• Now I’m in more of a traditional workplace, I find myself reading Ask a Manager religiously – it’s really valuable to me. Recent posts got me thinking about the value of face time, and the practicalities of the fabled ‘results only work environment’. How many actually have finite, quantifiable workloads? And how do you ensure fair workloads when individuals within a team have quite different roles and types of work?
  • People always say that short hair takes more work, but for me it’s so much more low maintenance. Half the time I don’t even brush it – I’m good to go in the morning. Is it just my hair type?

I really need to put the Toast on my daily reading list, otherwise I miss gems like fictional characters who would have benefited from abortions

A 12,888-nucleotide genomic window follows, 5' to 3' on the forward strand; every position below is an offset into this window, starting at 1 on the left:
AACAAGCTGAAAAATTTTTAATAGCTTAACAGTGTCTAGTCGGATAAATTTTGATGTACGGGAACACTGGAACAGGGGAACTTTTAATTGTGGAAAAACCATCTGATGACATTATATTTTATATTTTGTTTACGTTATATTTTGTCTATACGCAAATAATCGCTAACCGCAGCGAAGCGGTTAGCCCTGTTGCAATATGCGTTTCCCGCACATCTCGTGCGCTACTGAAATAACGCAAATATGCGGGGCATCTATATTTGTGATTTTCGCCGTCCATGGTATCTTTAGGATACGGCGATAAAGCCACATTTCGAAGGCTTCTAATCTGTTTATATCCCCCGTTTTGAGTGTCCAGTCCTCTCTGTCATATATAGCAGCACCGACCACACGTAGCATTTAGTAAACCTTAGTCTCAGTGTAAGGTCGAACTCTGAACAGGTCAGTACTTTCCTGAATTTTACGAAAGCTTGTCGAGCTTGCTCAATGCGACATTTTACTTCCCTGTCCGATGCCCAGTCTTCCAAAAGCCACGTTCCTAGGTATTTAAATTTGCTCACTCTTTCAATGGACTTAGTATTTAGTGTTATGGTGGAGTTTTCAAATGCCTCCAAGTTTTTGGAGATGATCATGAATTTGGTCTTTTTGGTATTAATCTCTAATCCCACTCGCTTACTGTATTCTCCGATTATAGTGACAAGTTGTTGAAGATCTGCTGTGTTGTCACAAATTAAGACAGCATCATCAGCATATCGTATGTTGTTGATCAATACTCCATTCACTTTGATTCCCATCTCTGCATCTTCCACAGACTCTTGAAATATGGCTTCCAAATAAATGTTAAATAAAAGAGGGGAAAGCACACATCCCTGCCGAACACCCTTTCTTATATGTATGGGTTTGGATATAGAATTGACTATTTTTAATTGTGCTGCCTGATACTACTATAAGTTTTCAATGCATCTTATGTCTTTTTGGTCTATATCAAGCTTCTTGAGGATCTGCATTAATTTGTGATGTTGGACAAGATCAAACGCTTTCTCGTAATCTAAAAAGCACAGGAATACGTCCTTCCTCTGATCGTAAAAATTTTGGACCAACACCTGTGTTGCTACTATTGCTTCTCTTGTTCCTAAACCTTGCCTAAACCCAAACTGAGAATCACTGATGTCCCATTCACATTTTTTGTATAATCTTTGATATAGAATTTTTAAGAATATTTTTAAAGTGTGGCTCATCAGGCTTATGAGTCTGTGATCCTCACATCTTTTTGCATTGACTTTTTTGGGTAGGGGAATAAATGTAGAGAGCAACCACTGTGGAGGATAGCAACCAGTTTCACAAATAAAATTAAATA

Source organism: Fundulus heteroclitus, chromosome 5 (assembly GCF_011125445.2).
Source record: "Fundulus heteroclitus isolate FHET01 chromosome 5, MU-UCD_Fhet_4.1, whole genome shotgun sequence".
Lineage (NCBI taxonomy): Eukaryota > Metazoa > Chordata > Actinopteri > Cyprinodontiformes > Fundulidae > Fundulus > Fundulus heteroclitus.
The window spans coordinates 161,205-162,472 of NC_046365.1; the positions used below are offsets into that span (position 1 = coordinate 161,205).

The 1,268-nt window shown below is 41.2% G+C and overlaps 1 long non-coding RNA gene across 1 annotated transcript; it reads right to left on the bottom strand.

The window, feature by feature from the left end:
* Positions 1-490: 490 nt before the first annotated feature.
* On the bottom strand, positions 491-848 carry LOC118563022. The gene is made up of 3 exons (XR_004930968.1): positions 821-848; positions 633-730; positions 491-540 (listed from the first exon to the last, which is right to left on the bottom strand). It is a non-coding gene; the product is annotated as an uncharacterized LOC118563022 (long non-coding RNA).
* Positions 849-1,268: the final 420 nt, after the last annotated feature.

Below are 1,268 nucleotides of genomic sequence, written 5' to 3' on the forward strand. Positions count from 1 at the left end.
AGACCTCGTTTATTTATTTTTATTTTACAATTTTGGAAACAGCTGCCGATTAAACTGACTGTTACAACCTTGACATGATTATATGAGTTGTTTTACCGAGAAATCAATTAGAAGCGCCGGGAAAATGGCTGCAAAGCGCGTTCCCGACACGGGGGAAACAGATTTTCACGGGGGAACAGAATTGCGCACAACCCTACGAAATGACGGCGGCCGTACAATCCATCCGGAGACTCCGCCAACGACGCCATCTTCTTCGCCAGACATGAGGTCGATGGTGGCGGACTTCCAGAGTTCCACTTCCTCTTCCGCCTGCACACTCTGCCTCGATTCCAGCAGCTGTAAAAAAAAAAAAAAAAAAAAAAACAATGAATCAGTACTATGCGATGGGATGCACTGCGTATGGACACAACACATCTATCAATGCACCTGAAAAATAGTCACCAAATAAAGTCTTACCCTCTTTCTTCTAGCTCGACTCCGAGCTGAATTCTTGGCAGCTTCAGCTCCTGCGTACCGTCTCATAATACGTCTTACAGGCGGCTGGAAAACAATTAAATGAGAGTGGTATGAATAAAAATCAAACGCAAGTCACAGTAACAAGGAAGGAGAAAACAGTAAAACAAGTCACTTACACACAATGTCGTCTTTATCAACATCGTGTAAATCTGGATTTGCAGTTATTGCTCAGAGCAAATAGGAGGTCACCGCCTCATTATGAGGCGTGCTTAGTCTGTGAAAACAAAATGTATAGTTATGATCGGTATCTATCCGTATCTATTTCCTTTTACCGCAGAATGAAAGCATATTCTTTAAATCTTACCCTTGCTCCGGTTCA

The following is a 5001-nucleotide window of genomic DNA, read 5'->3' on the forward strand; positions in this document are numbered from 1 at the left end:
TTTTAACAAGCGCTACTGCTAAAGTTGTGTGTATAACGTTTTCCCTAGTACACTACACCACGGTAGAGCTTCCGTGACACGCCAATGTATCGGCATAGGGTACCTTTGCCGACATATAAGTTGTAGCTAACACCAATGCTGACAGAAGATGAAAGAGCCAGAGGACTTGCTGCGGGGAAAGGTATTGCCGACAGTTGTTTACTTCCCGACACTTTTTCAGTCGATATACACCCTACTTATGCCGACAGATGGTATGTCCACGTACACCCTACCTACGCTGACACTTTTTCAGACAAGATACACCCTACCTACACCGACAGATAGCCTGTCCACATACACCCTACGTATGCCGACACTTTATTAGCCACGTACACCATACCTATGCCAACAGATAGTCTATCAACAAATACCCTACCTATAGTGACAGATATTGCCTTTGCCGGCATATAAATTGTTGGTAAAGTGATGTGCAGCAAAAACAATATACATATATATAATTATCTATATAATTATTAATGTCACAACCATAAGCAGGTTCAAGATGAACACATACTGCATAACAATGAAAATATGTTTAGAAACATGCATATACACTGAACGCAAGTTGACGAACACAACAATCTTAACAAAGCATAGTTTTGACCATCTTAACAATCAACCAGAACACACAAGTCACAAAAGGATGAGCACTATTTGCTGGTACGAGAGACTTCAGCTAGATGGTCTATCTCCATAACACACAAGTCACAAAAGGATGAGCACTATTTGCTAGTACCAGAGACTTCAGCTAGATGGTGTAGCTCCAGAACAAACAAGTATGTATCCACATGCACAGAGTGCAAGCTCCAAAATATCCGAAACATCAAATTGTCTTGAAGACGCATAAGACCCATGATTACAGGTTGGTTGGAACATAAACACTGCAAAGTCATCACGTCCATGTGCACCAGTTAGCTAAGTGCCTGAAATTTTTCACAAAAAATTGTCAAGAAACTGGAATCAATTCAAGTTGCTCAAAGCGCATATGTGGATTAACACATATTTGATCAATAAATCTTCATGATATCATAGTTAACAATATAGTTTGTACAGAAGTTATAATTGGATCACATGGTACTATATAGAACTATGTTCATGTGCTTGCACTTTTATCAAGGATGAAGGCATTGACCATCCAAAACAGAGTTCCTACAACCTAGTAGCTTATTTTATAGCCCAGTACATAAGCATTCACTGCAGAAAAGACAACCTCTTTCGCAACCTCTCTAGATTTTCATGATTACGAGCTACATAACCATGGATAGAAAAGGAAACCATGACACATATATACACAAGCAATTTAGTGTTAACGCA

Montana, you are beautiful, even if you look damn cold (via Sarah Somewhere)

An amazing pilgrimage through the Italian countryside, at Fearful Adventurer

I am still loving and mulling over Mutant Supermodel’s take on positive psychology

A little love letter from afar, by The Asian Pear

From A Practical Wedding: Sometimes work is just… work.

“And while that sounds terrible, in reality, it’s a good thing. It takes a lot of emotional energy to do the kind of work that feeds your soul, 365 days a year. And sometimes you just want to do a little data entry while listening to Serial, and maybe have time to debate it afterward with your co-workers.”